For the record, I’ve never been a huge fan of Flash, or at least Macromedia/Adobe’s reference implementation of it. I’ve especially hated the way web designers have used it for presenting content. I can’t stand the fact that so much Internet advertising creative is produced in it. The one place where using Flash makes sense is for platform-agnostic media widgets, i.e., embedded video and audio players.
After the February 2006 change to Internet Explorer due to the Eolas patent, I was looking forward to browsers not auto-executing embedded Flash in web pages. To put it mildly, I was thrilled by the news! Of course, it didn’t take long for folks to figure out workarounds to the change and outside of some temporary disruption, everything was business as usual again.
I bet you’re asking “who really cares? Flash works just fine for me.” To you, I say: great, you’re either lucky, or not very observant of when your system is sucking because Firefox is consuming all your CPU time. Here’s a frequent occurrence on my system:
Yes, WTF? 75% of the CPU is being consumed by … what exactly?
Ah, npswf32.dll, the glorious Flash Player plugin. Looking at the list of DLL handles, I find that this was being loaded from C:\Program Files\Mozilla Firefox\plugins, which happened to be:
Yes, I realize that Flash 9.0 r28 is old, probably from late 2006 and it’s already the middle of 2007. But, before you try to ridicule me for complaining about bugs that have already been fixed, this has apparently been a known issue since 2004! The resolution in that bug report is that allegedly been “fixed” in a more recent version of Flash. Great, so I’ve now upgraded to 9.0 r45, which appears to be the most current version as of this moment. Of course, it removed the old DLL from the previous location and installed the new one into C:\WINDOWS\system32\Macromed\Flash, for what good reason, I have no idea.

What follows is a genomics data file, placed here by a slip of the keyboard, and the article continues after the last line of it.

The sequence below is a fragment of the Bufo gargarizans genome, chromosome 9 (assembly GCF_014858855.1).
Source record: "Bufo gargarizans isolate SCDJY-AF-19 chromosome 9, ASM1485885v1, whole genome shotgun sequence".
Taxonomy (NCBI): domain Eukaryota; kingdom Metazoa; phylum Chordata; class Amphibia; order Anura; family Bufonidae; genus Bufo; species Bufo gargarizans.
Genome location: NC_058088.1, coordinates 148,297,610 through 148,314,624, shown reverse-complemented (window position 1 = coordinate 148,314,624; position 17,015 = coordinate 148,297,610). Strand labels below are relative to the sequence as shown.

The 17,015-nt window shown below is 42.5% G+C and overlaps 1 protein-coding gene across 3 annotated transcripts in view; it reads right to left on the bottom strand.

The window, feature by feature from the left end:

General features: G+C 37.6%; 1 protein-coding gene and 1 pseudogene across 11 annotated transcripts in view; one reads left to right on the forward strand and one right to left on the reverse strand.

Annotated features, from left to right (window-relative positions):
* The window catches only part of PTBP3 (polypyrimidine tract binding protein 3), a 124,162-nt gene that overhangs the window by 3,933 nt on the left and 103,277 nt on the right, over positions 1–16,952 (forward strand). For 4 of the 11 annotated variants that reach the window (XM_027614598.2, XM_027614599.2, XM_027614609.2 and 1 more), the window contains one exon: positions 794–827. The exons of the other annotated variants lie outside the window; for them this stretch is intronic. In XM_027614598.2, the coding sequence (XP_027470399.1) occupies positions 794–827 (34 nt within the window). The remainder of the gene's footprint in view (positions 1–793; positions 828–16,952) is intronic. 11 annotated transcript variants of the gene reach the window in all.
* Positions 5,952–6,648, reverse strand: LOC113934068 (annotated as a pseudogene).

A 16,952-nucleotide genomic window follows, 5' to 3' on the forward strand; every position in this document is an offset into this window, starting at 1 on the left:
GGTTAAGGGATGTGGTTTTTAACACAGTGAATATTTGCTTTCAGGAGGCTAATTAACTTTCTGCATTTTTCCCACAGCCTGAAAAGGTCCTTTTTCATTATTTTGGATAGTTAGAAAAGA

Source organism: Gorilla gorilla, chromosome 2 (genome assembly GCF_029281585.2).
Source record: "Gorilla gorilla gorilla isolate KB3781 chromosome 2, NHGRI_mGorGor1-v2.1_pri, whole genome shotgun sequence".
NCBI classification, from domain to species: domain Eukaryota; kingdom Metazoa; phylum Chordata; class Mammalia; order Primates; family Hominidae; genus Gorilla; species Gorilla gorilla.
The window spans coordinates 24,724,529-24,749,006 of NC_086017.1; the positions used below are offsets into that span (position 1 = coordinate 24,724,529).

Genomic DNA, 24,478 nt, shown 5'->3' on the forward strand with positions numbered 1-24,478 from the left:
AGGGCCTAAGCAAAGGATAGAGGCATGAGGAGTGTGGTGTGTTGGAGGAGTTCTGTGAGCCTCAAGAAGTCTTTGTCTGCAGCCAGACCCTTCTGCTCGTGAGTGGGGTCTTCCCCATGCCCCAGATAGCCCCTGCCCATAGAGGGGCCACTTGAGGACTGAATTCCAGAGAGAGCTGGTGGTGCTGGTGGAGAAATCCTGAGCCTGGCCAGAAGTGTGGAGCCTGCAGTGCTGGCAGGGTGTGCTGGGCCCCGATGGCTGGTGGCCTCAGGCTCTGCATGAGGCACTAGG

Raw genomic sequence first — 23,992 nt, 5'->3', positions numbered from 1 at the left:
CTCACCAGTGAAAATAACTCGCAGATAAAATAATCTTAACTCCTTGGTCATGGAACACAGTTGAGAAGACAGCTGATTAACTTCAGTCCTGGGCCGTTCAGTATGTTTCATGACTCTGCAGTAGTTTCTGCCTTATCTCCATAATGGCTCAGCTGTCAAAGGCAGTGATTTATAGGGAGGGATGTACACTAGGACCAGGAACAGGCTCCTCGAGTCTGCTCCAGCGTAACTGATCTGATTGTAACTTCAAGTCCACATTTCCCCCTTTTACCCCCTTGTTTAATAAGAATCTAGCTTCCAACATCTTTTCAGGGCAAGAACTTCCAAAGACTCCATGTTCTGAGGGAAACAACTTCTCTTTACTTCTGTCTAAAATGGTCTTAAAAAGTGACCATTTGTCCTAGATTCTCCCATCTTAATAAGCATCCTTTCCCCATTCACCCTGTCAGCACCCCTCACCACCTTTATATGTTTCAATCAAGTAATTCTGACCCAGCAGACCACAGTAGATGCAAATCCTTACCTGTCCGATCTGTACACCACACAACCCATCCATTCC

I referred to Adobe’s Flash as a “reference implementation” above because I strongly believe that unless Adobe makes the source available in an open fashion, the marketplace needs an open-source alternative. Fortunately, the Free Software Foundation (FSF) has a GNU Flash player project called Gnash which is actively being developed. I’m hoping effort achieves sufficient progress to put some real pressure on Adobe to either fix these kinds of bugs in a more timely fashion, or open up their source so the larger developer community can self-serve and provide their own fixes.
In the meantime, I’m finally going to give the Firefox add-on Flashblock a try. I’m hoping it’ll accomplish essentially what I’d hoped the Eolas patent would provide, which is an easy way for me to selectively execute Flash assets embedded on a page without them firing up automatically. Ideally, I’d want a whitelist of URL fragments (domain, domain and path, etc.) that I do want to automatically execute on page load, but I’ll take what I can get at this point.
I’ll try to post an update as to whether the upgrade from r28 to r45 has made this CPU-sucking bug go away, but right now, I’m hoping for the best.